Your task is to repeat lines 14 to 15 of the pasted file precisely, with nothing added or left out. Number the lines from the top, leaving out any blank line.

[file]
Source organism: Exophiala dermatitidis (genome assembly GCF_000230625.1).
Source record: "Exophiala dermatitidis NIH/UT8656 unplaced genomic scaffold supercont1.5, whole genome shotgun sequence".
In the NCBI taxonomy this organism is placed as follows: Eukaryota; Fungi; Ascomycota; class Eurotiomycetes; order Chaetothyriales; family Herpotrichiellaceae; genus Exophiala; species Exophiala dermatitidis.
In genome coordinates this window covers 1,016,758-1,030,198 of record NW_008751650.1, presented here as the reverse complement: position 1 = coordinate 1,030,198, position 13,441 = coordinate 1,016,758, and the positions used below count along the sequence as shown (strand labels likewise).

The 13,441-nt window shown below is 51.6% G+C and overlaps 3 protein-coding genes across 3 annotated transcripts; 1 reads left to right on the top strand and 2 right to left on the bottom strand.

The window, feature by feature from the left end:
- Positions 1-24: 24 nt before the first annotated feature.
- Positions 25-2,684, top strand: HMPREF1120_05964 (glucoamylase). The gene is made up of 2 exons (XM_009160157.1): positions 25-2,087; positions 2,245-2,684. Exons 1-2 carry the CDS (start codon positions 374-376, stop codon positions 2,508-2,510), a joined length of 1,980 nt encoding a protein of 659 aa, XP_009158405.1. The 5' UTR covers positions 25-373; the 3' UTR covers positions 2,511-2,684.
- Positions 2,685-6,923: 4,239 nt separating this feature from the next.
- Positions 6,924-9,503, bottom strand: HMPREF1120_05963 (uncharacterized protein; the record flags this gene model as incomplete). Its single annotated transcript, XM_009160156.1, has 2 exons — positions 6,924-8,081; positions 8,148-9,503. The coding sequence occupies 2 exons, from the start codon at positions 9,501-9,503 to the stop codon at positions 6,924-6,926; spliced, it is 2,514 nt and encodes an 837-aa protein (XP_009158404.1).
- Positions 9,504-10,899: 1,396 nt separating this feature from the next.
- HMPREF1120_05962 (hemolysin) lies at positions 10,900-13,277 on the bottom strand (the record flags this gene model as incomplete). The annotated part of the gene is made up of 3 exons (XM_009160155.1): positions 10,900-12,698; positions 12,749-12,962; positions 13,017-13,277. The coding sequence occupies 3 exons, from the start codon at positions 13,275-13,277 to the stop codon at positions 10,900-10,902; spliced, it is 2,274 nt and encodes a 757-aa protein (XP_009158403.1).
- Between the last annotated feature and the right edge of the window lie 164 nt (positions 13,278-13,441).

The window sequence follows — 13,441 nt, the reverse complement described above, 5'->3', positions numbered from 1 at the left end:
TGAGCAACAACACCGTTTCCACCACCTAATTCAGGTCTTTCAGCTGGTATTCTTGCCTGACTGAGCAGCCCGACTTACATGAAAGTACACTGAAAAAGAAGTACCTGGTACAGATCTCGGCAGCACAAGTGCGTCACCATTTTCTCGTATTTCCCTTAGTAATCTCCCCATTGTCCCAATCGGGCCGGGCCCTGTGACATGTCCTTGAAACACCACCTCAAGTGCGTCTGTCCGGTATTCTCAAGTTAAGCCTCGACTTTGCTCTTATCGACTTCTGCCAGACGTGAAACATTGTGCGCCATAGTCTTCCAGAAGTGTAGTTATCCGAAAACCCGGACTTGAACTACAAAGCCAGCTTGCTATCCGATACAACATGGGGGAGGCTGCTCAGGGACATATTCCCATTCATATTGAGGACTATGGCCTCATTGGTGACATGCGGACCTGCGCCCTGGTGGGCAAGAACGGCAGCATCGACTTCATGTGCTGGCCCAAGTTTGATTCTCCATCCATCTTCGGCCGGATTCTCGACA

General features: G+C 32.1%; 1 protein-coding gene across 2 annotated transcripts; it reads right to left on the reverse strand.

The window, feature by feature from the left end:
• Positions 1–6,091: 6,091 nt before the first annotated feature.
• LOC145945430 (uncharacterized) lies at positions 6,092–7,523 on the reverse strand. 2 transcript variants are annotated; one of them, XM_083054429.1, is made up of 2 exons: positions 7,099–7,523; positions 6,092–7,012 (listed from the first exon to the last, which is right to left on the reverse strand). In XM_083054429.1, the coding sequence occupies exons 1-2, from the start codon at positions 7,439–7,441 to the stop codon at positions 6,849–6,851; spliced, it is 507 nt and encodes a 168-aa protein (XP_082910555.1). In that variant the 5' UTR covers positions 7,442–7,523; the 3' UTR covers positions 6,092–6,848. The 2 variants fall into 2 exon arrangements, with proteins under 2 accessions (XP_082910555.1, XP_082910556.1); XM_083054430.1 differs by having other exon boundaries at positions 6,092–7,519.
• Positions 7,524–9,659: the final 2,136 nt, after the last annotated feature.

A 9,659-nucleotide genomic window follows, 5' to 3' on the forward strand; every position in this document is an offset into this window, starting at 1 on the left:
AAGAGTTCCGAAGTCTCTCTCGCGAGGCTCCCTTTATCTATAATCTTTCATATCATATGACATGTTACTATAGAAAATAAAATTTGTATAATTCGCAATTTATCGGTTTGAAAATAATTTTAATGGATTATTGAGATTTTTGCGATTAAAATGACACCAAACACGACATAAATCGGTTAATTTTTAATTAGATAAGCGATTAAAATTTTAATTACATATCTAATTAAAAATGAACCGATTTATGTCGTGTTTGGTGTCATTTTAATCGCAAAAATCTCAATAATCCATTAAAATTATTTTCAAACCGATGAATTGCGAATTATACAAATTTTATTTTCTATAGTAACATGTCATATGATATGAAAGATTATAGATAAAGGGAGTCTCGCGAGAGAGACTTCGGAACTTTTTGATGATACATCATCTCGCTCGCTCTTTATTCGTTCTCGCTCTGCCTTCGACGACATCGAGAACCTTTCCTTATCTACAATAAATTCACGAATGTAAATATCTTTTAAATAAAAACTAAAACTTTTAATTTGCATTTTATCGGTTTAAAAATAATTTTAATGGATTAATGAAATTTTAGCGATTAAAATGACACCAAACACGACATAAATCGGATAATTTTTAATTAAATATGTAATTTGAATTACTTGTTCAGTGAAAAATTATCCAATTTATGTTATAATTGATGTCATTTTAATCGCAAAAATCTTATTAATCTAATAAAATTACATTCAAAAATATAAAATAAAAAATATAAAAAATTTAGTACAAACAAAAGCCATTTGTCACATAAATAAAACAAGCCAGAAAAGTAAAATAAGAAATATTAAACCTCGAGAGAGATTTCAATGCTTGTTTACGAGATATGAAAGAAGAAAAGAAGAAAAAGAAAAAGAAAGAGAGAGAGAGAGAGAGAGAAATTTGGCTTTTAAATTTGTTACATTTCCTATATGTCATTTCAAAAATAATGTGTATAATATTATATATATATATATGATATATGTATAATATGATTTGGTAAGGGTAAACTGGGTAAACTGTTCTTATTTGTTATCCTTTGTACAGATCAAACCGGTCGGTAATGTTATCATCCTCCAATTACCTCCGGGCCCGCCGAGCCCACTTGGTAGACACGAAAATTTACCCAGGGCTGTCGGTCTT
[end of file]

The window sequence follows — 13,441 nt, the reverse complement described above, 5'->3', positions numbered from 1 at the left end:
TGAGCAACAACACCGTTTCCACCACCTAATTCAGGTCTTTCAGCTGGTATTCTTGCCTGACTGAGCAGCCCGACTTACATGAAAGTACACTGAAAAAGAAGTACCTGGTACAGATCTCGGCAGCACAAGTGCGTCACCATTTTCTCGTATTTCCCTTAGTAATCTCCCCATTGTCCCAATCGGGCCGGGCCCTGTGACATGTCCTTGAAACACCACCTCAAGTGCGTCTGTCCGGTATTCTCAAGTTAAGCCTCGACTTTGCTCTTATCGACTTCTGCCAGACGTGAAACATTGTGCGCCATAGTCTTCCAGAAGTGTAGTTATCCGAAAACCCGGACTTGAACTACAAAGCCAGCTTGCTATCCGATACAACATGGGGGAGGCTGCTCAGGGACATATTCCCATTCATATTGAGGACTATGGCCTCATTGGTGACATGCGGACCTGCGCCCTGGTGGGCAAGAACGGCAGCATCGACTTCATGTGCTGGCCCAAGTTTGATTCTCCATCCATCTTCGGCCGGATTCTCGACA